As children we all feel the magic of that. When I was a kid, I would start planning next year’s Halloween costume as early as November 1st. I can’t say the appeal of a temporarily different self has faded with adulthood. One could argue adults actually need Halloween night more than kids do. When you’re a kid you get to play pretend all the time. When you’re an adult, you have to be yourself every day. Sure, we may have different versions of ourselves. I have yoga-me, business-me, hairdresser-me, couch-potato-day-off-me. But in all of these versions, there’s still a “me” attached. And because I don’t see day-off-me enough, I have little time to plan the one day a year I get to be someone else.
Thus these days, it seems Halloween comes around before we know it. And in our busy adult lives, most of us don’t have time to plan what we’re going to do or wear on the night of October 31st. It’s easy to say you’ll just stay home and pass out candy. It’s easy to say, ‘there’s always next year!’ That’s usually the case for me, except living in New York, there’s always a party and on the night of the festivities, I always want in. Making the last minute decision to go out on Halloween forces you to forgo the hope for a uniquely, clever costume and instead, settle for anything that could pass as Halloween appropriate. Two years ago, I wrapped myself in a full roll of tinfoil and went as a “left over.” Last year, I stopped in a drug store in Times Square on my walk from dinner to attend a last minute invite to the Gotham Hall Halloween Gala. The costume isle was desolate except for a pair of broken devil horns and a gigantic spider that hung from the ceiling a spooky decoration. I headed straight to makeup and bought foundation three shades too light for me and black eye shadow, then pleaded with the cashier to sell me the spider. I packed the ivory foundation down to the collar of my shirt, sculpted huge black rings around my eyes, wound the spider’s long legs around my neck and called myself “poisoned.”
This year, as the city starts to fill with cotton cobwebs and jack-o-lanterns, I made the commitment to start thinking of a costume sooner than later. In the process of searching for inspiration, I became fascinated with how other women are around the country are celebrating in 2016. What are the common themes? What are our points of difference? Of course, with social networks and image sharing platforms, costume and party ideas spread like wildfire but to tap into the inspiration behind it, we had to do some digging. We looked at how 4 major US cities are celebrating Halloween this year and the common thread we found wasn’t surprising. 95% of the costume is—you guessed it— all about the hair.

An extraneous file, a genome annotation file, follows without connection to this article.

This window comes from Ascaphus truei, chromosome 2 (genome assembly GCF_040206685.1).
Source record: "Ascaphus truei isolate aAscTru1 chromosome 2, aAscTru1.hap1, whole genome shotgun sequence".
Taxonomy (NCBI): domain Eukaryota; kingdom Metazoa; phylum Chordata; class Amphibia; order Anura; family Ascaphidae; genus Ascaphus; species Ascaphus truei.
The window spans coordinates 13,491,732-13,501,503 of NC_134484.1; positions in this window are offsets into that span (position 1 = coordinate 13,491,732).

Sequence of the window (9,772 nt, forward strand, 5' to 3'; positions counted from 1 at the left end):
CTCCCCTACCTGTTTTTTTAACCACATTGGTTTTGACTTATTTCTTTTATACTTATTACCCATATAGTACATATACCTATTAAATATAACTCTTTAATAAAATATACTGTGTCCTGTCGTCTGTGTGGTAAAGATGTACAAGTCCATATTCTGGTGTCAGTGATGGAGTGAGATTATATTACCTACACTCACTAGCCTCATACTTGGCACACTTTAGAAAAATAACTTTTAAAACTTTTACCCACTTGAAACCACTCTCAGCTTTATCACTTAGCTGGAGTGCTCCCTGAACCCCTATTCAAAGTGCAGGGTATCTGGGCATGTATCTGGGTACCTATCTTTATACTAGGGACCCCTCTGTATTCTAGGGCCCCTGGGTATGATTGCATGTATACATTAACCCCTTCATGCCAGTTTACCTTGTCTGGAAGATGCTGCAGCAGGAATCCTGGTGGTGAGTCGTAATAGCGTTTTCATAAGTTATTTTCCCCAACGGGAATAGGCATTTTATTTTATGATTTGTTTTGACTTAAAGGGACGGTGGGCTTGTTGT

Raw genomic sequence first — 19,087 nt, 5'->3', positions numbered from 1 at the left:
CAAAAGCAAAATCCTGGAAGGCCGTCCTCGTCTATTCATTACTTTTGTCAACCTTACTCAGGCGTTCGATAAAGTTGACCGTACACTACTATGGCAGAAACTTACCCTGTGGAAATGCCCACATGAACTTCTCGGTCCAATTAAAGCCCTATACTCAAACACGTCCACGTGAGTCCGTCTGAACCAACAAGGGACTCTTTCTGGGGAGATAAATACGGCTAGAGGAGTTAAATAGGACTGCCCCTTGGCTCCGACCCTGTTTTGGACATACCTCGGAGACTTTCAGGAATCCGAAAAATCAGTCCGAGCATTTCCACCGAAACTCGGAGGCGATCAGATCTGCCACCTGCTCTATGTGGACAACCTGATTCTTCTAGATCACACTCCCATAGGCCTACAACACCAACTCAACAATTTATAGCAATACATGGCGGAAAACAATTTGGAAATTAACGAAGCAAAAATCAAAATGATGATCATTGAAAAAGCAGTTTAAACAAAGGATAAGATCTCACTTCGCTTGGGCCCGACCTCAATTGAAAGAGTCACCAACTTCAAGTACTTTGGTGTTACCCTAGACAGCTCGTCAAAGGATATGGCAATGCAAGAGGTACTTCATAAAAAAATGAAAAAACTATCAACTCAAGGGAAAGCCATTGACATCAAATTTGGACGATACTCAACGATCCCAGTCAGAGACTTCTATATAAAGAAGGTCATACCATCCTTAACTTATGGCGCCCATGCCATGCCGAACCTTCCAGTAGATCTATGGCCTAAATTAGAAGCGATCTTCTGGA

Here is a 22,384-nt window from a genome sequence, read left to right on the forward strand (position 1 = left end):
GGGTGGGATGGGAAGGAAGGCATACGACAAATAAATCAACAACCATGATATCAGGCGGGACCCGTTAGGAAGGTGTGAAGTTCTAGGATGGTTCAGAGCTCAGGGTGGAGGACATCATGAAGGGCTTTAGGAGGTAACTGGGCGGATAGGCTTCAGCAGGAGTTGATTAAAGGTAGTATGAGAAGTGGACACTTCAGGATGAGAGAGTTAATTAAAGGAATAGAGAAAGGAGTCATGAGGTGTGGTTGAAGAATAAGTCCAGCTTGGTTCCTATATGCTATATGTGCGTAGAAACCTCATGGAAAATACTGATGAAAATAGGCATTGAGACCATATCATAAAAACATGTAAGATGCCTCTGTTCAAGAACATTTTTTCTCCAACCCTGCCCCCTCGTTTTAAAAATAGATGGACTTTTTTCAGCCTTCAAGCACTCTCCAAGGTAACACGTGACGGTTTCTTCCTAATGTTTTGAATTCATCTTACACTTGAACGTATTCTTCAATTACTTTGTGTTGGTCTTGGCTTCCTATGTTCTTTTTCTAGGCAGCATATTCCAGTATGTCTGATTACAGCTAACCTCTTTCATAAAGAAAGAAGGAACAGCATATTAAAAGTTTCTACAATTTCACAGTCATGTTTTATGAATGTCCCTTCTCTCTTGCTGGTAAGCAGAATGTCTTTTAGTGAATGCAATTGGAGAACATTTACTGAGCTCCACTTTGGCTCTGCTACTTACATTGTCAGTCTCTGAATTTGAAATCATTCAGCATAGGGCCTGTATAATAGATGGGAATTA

New York, Scary Chic Halloween Trend
In New York, people do Halloween like they do everything: to the full extent. The city’s fashion usually has a layer of functionality, honored by some on Halloween (think flats and fleece jackets under costumes) while others take the opportunity to throw the practicality to the way side and go all-the-heck out.
Especially in places like Gotham Hall, where perfect hair and makeup is nearly a requirement. Last year—the year that I wore a CVS store display around my neck— my friends greeted me at the door dressed as Jellyfish and Zipper Face. Jellyfish wore an iridescent tutu that blinked with tiny micro lights and shimmering eye shadow. Her long, blonde hair piled high into a perfect bun, glittered in the street lights. If jellyfish had hierarchy, she would’ve been the queen. Zipper Face had gotten both makeup and hair done professionally: a zipper glued vertically down the center of her otherwise perfect face, was half unzipped from the tip of her forehead stretching down her nose and out to where her laugh lines would be. It revealed a blood red nose, lips and chin. She was clad in a fitted black dress and high heels; he shiny black hair curled like a Kardashian. And yes, her fake bloody flesh was, well, terrifying, but her look was still undeniably chic.
That was the ruse of everyone at the gala. A marriage between hair and makeup juxtaposed against wardrobe created an eerie but beautiful balance. In New York, there’s still an element of vanity, so women want to look to on trend and attractive. This beauty element is most easily incorporated by rocking a spot on glam hairstyle and killer makeup.
Other than playing it modish, New York offers many other ways to celebrate, from spooky ghost tours to bars, restaurant specials, festivals and parties. And the range of hairstyles are as versatile as the city. If you’re not a last minute planner like me, there is no storage of supplies! Shopping is as easy as stopping into regular beauty supply stores, like Ricky’s, which carries costumes, accessories, wigs and full body makeup. If you’re crafting your own chic costume with full-on makeup, opt for a slick polished hairstyle with big curls. If makeup is minimal, go for big hair and lots of texture. And of course, if you’re dressing up as a character, follow suit! Remember to use a heat protecting spray like Style Link Heat Buffer.
Chicago, The City of Characters Halloween Trend